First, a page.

Before we start this review, allow me to introduce the word of the day: Odtaa.
This word was coined back in 1926, British writer and one-time poet laureate of England John Masefield (you may know him by the famous Sea Fever: "I must down to the seas again, to the lonely sea and the sky...") wrote an adventure novel with the title Odtaa. The most intriguing thing about the book was its enigmatic title, which had nothing to do with any person, place or thing in the entire novel. Masefield finally admitted that the word was an acronym for "One Damned Thing After Another". The whole novel's plot was all about the hero trying this, the hero trying that, the hero trying the other thing but failing, hero trying the other thing again in greater detail, hero succeeds.
And "Odtaa" could well be an alternative title for The Perks of Being a Wallflower. This is one of those movies where there's so much plot pulled together enough for a miniseries, or at least the first season of a TV show, that neither of the stories within it is told really well. The film starts off promisingly enough, as basically a bildungsroman about introverted bullybait loner Charlie (Logan Lerman) who as a freshman at his high school, falls in with a couple of senior-year eccentrics who become his friends and extended family, he also finds a friend of sorts in the kindly, wise teacher Mr Anderson.
These eccentrics are led by Sam (Emma Watson) and her stepbrother Patrick (Ezra Miller). Together, over the course of the film Charlie will get stoned, get high, get on acid, make mixtapes, do Rocky Horror re-enactments, end up with another girl even as he carries a torch for Sam. To add on, there's the gay Patrick's closet affair with a jock and Charlie's sister's (Nina Dobrev) relationship with an abusive boyfriend, and ongoing flashbacks to some trauma that happened in Charlie's past that may or may not affect him again in the future!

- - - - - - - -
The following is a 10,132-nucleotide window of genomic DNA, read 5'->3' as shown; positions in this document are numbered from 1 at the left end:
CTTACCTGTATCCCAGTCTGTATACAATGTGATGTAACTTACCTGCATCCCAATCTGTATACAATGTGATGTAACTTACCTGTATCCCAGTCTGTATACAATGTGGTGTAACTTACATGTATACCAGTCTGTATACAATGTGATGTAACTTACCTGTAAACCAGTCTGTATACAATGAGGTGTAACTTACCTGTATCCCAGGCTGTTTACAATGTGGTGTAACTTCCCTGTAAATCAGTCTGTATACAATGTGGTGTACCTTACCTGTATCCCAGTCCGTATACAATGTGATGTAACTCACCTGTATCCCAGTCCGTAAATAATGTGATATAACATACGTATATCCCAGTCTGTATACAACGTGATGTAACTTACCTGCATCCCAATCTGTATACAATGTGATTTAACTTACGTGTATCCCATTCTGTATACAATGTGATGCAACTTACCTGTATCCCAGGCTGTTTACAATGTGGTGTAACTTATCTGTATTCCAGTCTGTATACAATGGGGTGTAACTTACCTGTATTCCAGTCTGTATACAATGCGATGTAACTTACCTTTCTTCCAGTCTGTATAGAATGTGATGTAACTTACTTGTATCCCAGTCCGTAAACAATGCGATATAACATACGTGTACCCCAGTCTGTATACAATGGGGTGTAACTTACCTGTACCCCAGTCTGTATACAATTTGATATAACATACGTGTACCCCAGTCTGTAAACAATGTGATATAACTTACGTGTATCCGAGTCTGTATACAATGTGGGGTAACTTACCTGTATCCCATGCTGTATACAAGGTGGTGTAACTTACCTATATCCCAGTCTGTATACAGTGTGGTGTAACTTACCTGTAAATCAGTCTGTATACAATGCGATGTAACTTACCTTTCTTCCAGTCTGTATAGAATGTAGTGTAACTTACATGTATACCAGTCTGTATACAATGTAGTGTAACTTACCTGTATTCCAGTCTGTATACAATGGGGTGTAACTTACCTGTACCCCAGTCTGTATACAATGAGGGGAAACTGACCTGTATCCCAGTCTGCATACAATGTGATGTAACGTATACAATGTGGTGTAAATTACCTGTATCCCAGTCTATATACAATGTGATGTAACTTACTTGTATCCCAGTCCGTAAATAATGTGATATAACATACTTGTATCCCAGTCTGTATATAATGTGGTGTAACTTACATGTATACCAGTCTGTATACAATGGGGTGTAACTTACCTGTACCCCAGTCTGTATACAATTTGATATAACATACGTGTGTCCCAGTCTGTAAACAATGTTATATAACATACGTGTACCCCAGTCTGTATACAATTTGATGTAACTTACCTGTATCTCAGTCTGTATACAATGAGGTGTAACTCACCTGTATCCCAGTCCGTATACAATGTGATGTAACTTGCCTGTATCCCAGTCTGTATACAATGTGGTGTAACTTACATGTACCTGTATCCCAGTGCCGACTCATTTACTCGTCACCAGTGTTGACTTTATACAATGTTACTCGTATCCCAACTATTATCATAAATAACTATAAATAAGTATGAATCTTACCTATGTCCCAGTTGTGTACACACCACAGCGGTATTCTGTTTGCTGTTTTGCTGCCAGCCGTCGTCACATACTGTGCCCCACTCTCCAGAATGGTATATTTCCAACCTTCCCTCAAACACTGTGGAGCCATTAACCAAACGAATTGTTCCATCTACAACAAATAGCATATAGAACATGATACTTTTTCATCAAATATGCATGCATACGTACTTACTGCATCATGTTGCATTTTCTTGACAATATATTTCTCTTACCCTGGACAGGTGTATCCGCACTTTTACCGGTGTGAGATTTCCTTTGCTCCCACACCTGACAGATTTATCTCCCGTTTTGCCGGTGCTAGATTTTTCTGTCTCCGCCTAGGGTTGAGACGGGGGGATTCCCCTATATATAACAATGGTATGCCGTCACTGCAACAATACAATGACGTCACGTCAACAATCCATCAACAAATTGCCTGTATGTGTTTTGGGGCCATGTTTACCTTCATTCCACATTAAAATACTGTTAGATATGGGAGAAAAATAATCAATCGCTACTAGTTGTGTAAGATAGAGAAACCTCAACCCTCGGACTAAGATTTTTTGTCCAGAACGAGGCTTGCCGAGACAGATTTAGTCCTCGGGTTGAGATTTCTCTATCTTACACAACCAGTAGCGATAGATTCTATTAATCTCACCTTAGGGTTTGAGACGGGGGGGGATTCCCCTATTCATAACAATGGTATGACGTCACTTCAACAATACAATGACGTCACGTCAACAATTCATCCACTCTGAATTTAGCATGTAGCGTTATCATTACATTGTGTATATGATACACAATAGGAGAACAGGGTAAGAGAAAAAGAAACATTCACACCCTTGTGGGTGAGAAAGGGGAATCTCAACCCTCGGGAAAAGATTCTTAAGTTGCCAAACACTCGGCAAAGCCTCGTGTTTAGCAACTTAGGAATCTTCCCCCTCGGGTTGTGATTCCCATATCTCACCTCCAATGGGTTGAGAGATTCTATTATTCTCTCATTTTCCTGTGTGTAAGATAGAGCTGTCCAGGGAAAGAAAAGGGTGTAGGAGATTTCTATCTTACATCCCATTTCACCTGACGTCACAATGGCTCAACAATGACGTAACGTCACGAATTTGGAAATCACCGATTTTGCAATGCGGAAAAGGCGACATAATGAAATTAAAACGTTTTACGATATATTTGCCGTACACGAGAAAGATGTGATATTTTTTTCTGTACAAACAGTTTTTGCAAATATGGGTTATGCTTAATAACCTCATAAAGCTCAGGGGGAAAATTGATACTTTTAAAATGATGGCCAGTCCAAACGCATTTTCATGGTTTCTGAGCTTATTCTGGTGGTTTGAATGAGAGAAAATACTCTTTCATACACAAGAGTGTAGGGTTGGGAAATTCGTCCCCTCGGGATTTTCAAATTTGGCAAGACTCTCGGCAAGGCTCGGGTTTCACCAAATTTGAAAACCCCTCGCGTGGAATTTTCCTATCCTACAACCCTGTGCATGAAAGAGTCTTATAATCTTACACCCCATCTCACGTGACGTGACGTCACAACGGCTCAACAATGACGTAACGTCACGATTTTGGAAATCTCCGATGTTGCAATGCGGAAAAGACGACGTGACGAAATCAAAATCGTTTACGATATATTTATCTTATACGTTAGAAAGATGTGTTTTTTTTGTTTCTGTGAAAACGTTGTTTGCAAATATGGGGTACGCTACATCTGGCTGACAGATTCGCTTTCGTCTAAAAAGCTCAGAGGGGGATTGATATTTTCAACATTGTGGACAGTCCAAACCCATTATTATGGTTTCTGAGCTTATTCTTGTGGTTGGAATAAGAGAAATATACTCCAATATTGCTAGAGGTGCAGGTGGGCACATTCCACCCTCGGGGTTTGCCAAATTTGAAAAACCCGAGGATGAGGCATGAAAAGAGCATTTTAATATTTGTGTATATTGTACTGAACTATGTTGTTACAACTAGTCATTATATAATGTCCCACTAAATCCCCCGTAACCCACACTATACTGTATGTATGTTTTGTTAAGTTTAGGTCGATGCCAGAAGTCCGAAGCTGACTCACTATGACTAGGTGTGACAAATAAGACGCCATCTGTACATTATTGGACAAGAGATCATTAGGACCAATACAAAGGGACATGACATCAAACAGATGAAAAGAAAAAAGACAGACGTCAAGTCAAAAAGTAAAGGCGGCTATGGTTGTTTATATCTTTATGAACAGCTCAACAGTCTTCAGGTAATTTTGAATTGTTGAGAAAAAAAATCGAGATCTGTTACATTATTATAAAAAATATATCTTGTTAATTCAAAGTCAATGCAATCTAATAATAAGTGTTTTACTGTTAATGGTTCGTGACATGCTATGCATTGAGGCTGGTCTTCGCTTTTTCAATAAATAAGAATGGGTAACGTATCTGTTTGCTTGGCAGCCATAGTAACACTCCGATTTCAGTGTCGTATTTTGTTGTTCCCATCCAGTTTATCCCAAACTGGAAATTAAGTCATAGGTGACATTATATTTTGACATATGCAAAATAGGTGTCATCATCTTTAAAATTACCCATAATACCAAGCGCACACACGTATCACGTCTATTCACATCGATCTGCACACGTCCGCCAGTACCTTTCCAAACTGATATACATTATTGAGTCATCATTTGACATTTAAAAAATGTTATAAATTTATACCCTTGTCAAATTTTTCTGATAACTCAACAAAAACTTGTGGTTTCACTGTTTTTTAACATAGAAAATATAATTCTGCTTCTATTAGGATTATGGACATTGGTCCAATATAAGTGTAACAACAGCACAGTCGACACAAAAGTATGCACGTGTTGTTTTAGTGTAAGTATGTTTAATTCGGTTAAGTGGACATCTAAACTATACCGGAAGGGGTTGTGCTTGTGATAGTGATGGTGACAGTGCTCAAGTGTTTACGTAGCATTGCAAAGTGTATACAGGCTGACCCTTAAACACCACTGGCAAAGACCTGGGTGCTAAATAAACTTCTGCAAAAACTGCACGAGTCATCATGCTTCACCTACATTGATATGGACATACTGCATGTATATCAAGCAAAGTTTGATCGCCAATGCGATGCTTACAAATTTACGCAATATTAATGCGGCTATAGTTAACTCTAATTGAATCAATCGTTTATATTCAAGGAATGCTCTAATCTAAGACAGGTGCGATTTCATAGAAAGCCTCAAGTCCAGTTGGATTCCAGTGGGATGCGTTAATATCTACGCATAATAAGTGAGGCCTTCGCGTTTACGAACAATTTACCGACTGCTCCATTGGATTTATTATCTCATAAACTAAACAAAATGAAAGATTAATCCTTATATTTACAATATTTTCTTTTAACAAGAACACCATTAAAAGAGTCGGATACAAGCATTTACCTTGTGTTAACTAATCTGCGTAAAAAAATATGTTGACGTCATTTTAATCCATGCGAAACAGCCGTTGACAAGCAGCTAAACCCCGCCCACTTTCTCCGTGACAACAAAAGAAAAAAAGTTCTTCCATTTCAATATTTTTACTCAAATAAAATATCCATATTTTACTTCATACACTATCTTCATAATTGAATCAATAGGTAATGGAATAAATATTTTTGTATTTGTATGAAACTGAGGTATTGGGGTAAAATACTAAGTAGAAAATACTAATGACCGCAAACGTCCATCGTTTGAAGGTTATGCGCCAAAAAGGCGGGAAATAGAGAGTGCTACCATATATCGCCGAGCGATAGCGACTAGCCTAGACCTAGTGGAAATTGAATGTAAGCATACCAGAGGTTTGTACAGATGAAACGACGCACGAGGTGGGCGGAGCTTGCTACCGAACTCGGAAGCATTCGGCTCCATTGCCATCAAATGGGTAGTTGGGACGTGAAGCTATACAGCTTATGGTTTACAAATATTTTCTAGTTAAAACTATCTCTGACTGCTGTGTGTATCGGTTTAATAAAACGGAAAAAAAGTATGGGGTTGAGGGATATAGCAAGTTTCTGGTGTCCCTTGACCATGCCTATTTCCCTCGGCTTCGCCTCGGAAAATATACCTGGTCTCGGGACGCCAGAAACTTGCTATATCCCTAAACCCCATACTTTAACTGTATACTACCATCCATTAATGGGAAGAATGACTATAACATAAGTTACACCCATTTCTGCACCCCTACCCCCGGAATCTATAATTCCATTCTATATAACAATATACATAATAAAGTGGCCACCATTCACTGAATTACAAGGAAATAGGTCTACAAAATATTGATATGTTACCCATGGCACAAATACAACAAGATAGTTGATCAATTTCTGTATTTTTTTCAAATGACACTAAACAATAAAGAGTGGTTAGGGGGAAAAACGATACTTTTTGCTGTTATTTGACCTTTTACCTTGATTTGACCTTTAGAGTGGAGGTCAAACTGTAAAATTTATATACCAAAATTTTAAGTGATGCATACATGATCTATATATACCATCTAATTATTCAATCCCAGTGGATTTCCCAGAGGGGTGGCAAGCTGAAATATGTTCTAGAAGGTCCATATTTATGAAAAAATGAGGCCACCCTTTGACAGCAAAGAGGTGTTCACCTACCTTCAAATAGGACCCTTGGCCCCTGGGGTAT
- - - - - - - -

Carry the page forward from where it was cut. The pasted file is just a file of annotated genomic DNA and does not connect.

The script never rises beyond this rather jejune, self-indulgent level of melodrama with the plot acting as an apparent clothesline for Emma Watson and Logan Lerman to show that they have potential beyond just doing fantasy epics by pouring their entire souls into their laboured performances, while the script juggles a dozen themes without engaging in any of them ever sufficiently to be moving. In terms of performances, it's Ezra Miller who takes the cake as Patrick: his character is on the verge of becoming a flamboyant gay stereotype, but reined in by Miller's performance to become a full breathing figure of depth and charm.
First time director and writer Stephen Chbosky adapts his own novel for the screen, and his rough-edged direction and self-indulgent approach is his own worst enemy. Key scenes like Charlie getting stoned and asking for a milkshake, or the film's midway dramatic crescendo in the Fort Pitt tunnel, where Emma Watson's supposed to transform in a single moment into being Charlie's Angel, just seem affected due to Chbosky's entire mise-en-scene choosing to blow up the dramatic effect more than is required.
Where the film works and where its appeal probably lies the most, is in being an unabashed love letter to things about the Clinton era people seem to hunger for even more in an election year: where college didn't mean piling on debt, cellphones were giant handsets rather than compact as they are now, and mixtapes took the place of iGadgets. The tagline of the film is 'We Are Infinite', a statement not the least true with regard to human beings, but boy surely during the Clinton era it must have seemed that way.